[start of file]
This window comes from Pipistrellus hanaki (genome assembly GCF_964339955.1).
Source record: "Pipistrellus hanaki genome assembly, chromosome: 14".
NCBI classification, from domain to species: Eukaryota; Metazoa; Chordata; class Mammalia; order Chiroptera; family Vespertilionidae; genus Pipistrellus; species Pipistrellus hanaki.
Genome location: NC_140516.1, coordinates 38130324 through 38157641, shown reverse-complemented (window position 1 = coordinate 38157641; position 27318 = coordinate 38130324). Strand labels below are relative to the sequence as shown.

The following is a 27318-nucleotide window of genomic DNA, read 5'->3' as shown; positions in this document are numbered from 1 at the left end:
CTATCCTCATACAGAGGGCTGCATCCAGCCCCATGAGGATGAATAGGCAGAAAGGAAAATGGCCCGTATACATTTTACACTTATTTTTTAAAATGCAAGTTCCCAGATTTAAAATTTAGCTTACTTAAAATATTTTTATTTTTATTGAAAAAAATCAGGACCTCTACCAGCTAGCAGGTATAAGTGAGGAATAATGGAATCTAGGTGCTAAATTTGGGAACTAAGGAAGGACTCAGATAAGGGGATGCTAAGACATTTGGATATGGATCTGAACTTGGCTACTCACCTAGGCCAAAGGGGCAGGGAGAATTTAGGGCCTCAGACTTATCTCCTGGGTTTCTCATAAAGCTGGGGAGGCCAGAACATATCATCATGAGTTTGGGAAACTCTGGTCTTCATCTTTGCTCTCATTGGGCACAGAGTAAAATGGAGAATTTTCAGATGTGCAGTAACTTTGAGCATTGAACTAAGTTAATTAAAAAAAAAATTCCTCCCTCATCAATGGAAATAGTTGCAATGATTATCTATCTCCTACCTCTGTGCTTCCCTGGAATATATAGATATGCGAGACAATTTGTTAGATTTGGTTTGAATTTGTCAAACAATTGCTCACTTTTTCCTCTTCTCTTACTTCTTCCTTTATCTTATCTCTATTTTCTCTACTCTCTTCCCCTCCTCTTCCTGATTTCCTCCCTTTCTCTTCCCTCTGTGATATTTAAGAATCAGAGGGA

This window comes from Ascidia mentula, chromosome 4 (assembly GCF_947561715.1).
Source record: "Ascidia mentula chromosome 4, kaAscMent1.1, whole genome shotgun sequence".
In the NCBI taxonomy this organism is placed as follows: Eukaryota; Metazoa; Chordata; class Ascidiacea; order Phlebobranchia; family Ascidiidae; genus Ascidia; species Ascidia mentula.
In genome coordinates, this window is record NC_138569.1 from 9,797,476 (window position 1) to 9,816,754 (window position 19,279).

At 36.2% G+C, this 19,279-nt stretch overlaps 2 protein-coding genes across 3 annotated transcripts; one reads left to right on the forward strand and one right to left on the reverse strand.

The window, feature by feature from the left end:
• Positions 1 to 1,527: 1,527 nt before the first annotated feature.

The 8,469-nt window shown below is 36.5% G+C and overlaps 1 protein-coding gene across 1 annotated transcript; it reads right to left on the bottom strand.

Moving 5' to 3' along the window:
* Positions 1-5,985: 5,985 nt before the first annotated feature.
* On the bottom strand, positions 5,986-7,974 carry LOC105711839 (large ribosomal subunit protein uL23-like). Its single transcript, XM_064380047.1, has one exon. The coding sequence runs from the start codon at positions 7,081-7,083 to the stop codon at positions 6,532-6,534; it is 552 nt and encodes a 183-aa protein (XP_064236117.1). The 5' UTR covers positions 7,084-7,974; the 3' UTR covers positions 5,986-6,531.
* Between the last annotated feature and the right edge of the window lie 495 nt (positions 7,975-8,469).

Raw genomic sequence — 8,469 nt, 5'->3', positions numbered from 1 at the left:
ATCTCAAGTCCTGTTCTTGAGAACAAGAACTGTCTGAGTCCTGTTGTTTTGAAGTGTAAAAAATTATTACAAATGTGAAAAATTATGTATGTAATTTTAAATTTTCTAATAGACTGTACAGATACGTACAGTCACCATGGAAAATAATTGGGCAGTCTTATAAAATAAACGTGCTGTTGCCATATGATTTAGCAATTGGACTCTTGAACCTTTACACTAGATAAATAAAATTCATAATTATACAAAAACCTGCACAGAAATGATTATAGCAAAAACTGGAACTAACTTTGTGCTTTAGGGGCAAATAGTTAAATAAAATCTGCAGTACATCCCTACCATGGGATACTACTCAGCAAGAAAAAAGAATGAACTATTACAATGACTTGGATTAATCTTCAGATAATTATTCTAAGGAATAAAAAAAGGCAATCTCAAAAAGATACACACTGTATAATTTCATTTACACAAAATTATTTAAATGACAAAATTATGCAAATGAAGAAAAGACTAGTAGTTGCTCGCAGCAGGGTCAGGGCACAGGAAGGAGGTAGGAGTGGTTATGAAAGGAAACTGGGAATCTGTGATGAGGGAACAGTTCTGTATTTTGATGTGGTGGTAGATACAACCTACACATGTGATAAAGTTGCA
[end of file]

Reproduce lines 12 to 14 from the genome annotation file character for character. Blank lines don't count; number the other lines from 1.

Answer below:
The window, feature by feature from the left end:
• Positions 1 to 1,527: 1,527 nt before the first annotated feature.

The 8,469-nt window shown below is 36.5% G+C and overlaps 1 protein-coding gene across 1 annotated transcript; it reads right to left on the bottom strand.